Processor overclocking 21 replies

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Mastershroom VIP Member

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#1 10 years ago

My recently built system has the Intel E2200 dual-core processor at 2.2GHz. I hear that these processors are very OC-friendly, and I'm interested in taking mine a bit further. My cooling stuff is all stock, which is the only issue I can foresee. Does anyone have any advice to offer on overclocking this processor (i.e. how to do it, whether I should, how far, etc.)

Any thoughts are greatly appreciated. Thanks!




*Daedalus

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#2 10 years ago

First off, download Everest, and tell us what your idle and load temperatures are. That'll give an indication of how far you can OC with a stock cooler. Depending on your motherboard, you can edit it from the BIOS. If not, download nTune, and you can edit stuff like you would with a normal application. You have to change the FSB speed. Do so in increments of about 10-20MHz and do a stress test after each one. You can use something like Prime95 for that. Ideally, you want your CPU to last about an hour with each increment, but when you get to a final speed, let it run for as long as it can, hopefully ten hours plus. Limits: Around 70 degress C under full load (during testing) 1.312 core voltage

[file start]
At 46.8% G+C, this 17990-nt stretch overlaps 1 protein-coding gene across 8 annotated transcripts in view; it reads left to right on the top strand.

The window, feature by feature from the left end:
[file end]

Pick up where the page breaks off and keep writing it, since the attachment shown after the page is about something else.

Mastershroom VIP Member

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#3 10 years ago

Right now (just been browsing websites for a couple hours and running iTunes, no heavy gaming recently) it reads:

CPU: 27 C CPU core 1: 28 C CPU core 2: 24 C GPU memory: 37 C CPU ambient: 35 C

Most of the other stuff (voltages, etc.) is cut off because it's a trial version of Everest.




Oblivious

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#4 10 years ago

My E2180 (quite similar to your E2200) is a stock 2.0ghz processor. It has a max (or locked, I forget) multiplier of 10, and stock FSB of 200mhz (10x200=2000mhz). I am using the stock cooler, running mine at 3.0ghz (10x300) for the last 5 months without any problems. I did not touch the voltage, the only other setting I messed with was the ram multiplier, slowing it down a bit to keep the system stable. The idle & load temps only rose about 2-3 degrees.